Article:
How much of a role does the company you keep play in your creative process?
More and more, I see how important it is and how important just having conversations with people who inspire me are and the interplay of ideas. It doesn’t need to be face-to-face. I have a weekly phone call with a friend who’s a writer and we leave it feeling so energized. Even just emailing with a friend about writing or life can so feed the creative process.
Is there anything in your life you’ve let go of that has benefited you as a writer? As a person?
I am a Virgo and the desire for perfection is something that I’ve had to let go of in my work. It’s been a very liberating thing to let go of. Because in the end, every creative endeavor is a failed pursuit. You never capture it as precisely as you saw it in that first big-bang moment of synthesis. In fact, I have so successfully let go of the quest for perfection [that] I am more and more interested in embracing failure – though I don’t know that failure is the opposite of perfection. I guess I want to embrace imperfection.
Can you say a little more about what that means for you?
I think for me it boils down to moving forward and always moving forward. Part of the struggles I had with writing this book were the times I would fall into a desire to get it perfect.
I think of these times as being in the horse latitudes, which in sailors’ terms are belts of calm air and sea, the doldrums in the ocean where there’s no wind and you lose all momentum in your sails. I could see myself falling into the horse latitudes when I would start thinking about getting something perfect or getting something right. And now, I’m so much more interested in movement.
Did that come about as a result of this writing?
Writing this novel taught me that. I’m very grateful for the process for teaching me that. It was a liberation.
What things are worth being totally committed to?
One’s art. One’s own definition of success, [and] constantly reassessing that. That’s something I do daily, almost hourly, now that my book has been out in the world for two weeks. It’s easy to fall into the trap of defining the success of a project by what other people think of it. But for me, the real success was finishing it. Even knowing that deep in my heart, it is still easy to be lured by other visions of success.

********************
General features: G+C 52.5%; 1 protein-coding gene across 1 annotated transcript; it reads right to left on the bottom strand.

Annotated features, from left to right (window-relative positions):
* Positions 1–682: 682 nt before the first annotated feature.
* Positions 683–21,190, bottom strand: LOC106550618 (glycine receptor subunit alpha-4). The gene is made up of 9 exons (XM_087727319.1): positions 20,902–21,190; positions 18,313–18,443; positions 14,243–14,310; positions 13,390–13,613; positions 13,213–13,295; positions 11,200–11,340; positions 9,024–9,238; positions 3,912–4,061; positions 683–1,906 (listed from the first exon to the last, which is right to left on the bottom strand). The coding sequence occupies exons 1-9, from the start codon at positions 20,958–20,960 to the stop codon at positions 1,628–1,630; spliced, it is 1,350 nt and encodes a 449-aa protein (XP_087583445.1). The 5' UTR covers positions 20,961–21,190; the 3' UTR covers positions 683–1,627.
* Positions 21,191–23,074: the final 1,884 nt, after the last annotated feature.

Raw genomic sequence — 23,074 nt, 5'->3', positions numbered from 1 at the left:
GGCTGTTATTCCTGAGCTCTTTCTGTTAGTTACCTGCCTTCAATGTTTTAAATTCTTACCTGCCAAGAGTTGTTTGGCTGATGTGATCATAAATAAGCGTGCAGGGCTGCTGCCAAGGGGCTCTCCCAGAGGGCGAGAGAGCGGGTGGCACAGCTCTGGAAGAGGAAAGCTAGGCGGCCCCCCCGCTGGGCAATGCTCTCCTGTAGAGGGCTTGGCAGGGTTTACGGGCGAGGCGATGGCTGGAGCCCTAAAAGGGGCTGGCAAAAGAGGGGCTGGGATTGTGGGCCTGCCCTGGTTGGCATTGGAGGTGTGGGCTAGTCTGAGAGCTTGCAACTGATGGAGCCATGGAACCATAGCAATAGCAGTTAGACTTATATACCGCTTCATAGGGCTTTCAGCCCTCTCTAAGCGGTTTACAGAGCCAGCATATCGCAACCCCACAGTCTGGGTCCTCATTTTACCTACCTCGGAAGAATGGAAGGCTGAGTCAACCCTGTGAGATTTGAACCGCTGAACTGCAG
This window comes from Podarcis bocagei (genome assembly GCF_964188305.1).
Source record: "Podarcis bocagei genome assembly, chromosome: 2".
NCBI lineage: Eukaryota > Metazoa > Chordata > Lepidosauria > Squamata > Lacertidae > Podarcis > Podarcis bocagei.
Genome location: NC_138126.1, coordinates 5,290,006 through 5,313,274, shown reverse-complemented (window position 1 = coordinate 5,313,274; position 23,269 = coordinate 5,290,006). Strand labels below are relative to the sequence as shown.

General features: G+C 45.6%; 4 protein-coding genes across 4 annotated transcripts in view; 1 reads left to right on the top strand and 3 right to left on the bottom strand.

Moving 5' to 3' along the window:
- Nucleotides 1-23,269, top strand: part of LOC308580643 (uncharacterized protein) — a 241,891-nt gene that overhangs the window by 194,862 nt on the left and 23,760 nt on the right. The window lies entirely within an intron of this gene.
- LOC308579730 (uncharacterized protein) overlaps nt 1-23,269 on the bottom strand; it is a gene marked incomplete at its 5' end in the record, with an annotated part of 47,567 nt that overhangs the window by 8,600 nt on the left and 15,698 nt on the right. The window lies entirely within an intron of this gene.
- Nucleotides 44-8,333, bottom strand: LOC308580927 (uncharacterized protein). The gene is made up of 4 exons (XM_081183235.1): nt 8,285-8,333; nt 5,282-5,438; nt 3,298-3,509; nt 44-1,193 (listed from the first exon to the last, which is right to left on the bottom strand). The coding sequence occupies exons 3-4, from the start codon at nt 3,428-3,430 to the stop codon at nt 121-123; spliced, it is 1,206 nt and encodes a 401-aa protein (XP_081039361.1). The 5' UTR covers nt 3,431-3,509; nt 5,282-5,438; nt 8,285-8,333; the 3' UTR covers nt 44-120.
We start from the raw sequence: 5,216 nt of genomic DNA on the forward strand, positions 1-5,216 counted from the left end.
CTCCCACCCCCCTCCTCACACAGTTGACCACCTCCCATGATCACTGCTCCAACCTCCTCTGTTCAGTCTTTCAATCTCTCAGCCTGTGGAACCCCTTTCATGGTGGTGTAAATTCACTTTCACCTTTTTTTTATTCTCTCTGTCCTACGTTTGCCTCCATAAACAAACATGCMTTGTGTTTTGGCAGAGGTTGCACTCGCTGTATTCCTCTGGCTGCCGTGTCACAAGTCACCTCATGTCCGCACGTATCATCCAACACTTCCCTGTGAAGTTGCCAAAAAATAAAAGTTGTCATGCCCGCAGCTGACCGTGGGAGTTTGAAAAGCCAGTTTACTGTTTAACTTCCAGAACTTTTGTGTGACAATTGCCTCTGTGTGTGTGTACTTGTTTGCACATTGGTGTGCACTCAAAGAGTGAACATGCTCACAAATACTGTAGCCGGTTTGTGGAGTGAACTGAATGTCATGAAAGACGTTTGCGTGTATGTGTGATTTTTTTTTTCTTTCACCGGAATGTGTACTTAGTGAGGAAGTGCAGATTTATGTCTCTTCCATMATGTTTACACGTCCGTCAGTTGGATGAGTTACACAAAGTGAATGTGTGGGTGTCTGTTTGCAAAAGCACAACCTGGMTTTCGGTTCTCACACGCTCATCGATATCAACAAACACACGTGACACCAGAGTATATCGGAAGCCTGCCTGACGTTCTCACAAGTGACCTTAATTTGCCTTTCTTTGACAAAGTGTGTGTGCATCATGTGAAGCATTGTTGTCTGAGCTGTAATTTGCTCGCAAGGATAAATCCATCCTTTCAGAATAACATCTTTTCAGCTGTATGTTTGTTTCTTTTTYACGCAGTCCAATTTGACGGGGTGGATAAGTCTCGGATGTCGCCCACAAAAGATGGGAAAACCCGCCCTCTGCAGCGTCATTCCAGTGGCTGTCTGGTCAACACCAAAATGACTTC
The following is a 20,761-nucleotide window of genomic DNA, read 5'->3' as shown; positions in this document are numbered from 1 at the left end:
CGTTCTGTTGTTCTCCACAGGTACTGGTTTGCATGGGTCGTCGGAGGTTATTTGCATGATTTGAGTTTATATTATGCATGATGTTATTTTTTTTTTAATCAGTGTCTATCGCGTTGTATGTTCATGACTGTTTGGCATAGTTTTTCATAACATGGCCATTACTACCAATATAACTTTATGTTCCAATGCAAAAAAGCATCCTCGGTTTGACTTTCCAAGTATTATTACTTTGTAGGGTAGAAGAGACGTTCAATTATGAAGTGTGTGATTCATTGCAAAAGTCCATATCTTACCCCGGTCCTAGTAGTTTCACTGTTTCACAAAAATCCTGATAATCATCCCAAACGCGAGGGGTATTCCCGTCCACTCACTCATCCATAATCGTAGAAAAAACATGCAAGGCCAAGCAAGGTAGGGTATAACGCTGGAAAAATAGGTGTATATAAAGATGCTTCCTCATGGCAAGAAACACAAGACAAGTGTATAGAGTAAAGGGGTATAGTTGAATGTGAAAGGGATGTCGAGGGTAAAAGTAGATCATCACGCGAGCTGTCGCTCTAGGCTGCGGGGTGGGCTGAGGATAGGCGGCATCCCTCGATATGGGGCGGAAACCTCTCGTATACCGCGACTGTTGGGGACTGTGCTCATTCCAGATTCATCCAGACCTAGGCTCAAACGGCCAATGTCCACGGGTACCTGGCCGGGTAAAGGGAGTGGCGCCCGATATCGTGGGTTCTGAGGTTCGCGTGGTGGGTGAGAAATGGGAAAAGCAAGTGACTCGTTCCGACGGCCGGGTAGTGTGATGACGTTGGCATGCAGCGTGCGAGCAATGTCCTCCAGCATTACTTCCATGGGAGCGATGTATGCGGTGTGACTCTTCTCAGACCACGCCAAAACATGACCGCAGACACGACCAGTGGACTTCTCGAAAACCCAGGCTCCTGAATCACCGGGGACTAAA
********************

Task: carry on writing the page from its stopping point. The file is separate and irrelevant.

Do you have a counter to that?
What I’ve been doing is picking up the book and holding it and having it as an object in front of me and thinking about all the years that I dreamed of it and wished for it and worked my tail off for it. That’s where I go to reconnect with that feeling of accomplishment.
If you’re feeling depleted, how do you restore yourself?
I forget to restore myself usually. That goes back to this idea of living in this illusion that working is strictly limited to working. I went cross-country skiing one day last month and that one hour of being out in the woods in the snow did more for my work than two weeks of sitting at my desk tugging at my hair and trying to write.
Can you say anything about your next project?
Right now it feels full of diverse possibilities, big and unwieldy. I am so excited about it and excited by it and also scared by it and daunted by it. I feel so good that it took me this very long time to figure out how to write this novel ultimately in order to prepare myself for what is next, something I see as a far more challenging project.
I don’t even quite know what it’s going to be. It’s very amorphous in my mind. So when I think about it, it just has so much potential. For me, that’s my favorite part of the creative process: that moment of potential when it’s just forming in your mind and it could be anything.
What’s the best-kept secret of being an adult?
With an open mind and an open heart, one’s capacity for love expands the longer one has been in the world.